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Operation: Dog Walk

By Ben Babst

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Colorado Springs, CO, 07:33 am:

It was my seventh day deployed in the US, and my mission was on the verge of success. The van with the cargo was tucked in the pines behind a restaurant named “Margarita at Pine Creek.” I peered through the mist with my binoculars. Many other people were there, but all of them were too busy setting up their tents in the sandlot to notice me. They were assembling what the Americans call a “farmer’s market.” More specifically, the Colorado Farm and Art Market, or CFAM for short. A venue chosen by Moscow for assault due to its relatively good traffic and the trees I could hide behind.


I clenched the steering wheel to try and cope with the constant ruckus of animals talking and cages rattling coming from the back of the van. Annoying though they were, I did not unleash the cargo yet. Currently, there were only four people who would get the full effect of their use. Such a small yield would hardly be worth the 58 million rubles it took to train these specialized animals.

As I waited, the sun started to rise, pushing away the mist. The market was officially open, so I decided to take a look at the vendors. My first spot of inspection was a small table that was giving samples of various chocolates they sold. I took a bite of one with a maple filling when a platinum haired man in a suit and rimless glasses walked up to me and said, “Excuse me, but why is your vehicle parked over there?”

I wasn’t too concerned. HQ had given me several alibis, and I had practiced them constantly. “Why can’t I park more toward nature? Is it a problem to be letting my pets enjoy the scenery?” I did my best to conceal my Russian accent.

The American scoured the landscape to his left to try and spot my pets but to no avail. “So long as they’re on a leash, no ma’am. I was more concerned about your van, though. Many of the vendors here claimed to have noticed suspicious activity in and around it. Something about feral sounds coming from the back, and a man in a black shroud exiting the passenger side door.”

“Maybe it was my husband letting our pets out? My pets cranky this early in the morning.”

“Perhaps, it might have something to do with their breeds. What are they?”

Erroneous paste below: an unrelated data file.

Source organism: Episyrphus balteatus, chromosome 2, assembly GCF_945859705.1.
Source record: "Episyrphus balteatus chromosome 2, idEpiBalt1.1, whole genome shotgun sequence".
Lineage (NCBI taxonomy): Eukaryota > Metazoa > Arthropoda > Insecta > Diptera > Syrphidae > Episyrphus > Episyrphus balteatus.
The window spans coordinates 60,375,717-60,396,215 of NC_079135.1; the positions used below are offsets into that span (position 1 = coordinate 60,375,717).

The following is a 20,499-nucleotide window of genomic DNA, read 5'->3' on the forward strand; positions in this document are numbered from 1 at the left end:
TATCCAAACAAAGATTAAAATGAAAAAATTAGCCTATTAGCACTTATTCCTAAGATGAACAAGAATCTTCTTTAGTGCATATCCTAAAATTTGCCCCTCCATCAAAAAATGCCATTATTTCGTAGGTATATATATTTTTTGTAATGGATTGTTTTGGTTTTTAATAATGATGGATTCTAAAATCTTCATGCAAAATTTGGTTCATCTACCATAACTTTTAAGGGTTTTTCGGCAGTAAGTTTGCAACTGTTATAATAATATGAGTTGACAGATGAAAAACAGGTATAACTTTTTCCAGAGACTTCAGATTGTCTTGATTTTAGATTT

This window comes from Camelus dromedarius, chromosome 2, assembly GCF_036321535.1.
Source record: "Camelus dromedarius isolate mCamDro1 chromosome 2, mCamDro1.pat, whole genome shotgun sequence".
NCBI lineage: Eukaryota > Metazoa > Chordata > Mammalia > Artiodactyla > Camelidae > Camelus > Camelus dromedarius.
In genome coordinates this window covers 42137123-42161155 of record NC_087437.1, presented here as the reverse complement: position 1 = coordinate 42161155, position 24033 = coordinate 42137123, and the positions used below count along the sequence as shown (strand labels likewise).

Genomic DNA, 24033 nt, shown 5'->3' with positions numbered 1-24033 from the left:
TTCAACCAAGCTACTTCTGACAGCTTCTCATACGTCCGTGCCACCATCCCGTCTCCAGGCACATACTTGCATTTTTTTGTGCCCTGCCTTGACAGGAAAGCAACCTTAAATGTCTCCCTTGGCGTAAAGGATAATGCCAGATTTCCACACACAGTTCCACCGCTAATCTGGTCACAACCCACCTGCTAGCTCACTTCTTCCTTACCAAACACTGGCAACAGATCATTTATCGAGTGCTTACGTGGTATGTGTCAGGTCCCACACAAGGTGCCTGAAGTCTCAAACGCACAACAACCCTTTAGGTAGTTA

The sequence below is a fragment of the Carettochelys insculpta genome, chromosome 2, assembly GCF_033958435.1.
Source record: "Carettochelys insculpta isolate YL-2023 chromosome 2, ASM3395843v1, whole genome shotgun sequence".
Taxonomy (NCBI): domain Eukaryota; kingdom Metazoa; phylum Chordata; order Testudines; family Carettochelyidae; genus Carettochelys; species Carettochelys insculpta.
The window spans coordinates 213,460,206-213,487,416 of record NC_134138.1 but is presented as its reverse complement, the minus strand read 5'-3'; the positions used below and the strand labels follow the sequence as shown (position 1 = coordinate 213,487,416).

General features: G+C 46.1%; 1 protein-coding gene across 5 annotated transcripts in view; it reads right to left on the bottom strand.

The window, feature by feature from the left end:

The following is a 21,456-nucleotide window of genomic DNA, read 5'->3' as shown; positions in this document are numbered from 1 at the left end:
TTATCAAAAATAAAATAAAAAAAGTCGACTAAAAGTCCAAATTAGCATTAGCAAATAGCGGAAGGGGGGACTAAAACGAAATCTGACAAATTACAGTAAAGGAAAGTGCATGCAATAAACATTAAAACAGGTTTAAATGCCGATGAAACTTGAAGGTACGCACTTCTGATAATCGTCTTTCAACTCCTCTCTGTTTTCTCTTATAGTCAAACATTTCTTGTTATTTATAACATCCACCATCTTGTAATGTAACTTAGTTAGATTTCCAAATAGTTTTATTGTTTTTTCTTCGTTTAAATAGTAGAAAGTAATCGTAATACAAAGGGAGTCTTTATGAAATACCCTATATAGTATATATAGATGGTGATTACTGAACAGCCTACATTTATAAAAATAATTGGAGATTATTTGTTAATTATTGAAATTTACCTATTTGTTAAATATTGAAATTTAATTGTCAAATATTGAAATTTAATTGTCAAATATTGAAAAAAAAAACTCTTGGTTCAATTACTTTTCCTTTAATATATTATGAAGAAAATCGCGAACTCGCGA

“Moose and sqvuirrel.” Despite my years of training, my accent slipped out upon the last word.

The American glared at me like I had said something absurd. I could feel sweat forming on the back of my neck and the weight of the air increased. Why wasn’t he convinced? Moscow had done extensive research that said Americans thought those were incredibly common Russian pets. A ruckus erupted from the back of my van, and the tires bounced beneath it. All the market-goers turned to look at the vehicle, and a hammock salesman was startled out of his rest. The American pulled out a badge that read “C.S.P.D.” “I must apologize, ma’am, but I have to take a look back there.”

farmer's market

I looked intently at the badge. My hand was slowly moving toward my pocket; I knew he could not be allowed to see the cargo. Suddenly, I recalled my special spy pen, which was right beside my keys. My muscles relaxed as I realized the situation was in my control. “Fine, but may I go with you?”

The American allowed for that. Over at the van, I was sure that we were shielded from view from the civilians prowling about the market. Slowly, I pulled my pen out of my pocket to strike. However, before I could even press the button, the American’s head jerked back like he was struck from behind, then his whole body fell to the floor like a ballerina on a banana peel. A dart with a yellow feather was stuck in his neck.

“Bogdana-San.” A familiar voice came from atop a pine.

“Hayata.” I called out to the ninja.

He leaped in a ‘Y’ shape and landed leaf-like upon the ground beside me. It is rucky that I finished my mission already. You were leckress and foohardy.”

Out of pride, I held the writing tool up in the air and clicked the button. “Lucky for him you mean? Had you nyot acted, I vould—“ I paused as a wet sensation oozed from my hand down my arm. My hand was covered in black ink. “I vould have given him vone doozy of a dry-cleaning bill. So, you tampered vith the ballots?”

Hayata nodded. “CFAM wiru soon be ovellun by bear-themed art.”

“Excellent. Nyow for phase two: causing panyic and confusion.” I unlocked the back door and allowed the cargo to slip out. 58 cats jumped out, acting out their training, each walking toward the nearest dog. They marched forward in the feline equivalent of a line. Dog howls rose and their masters struggled to bring them back under control. I smiled as the dogs chased the cats under tables and knocked over people and tables alike. One of the vendors’ booths was overturned entirely, flinging chocolate pecan pies into the air. Unfortunately for those who they landed on, the pies returned to earth with more of a thunk than a splat. “Time to return to Moscow.” We both took our seats in the van. I turned the radio over to a local station. “Secret Agent Man” was playing as I hit the accelerator.

About the author

Ben Babst

Ben is the lead baker and co-owner of Brothers’ Olde-fashioned Bakery, a bakery that specializes in gluten-free and allergen-aware foods. In writing, he focuses mostly on humor and fantasy in Polaia, a setting of his own creation. Ben’s attempt in designing Polaia is to create a culture and religion that feel as authentic as real-world ones.

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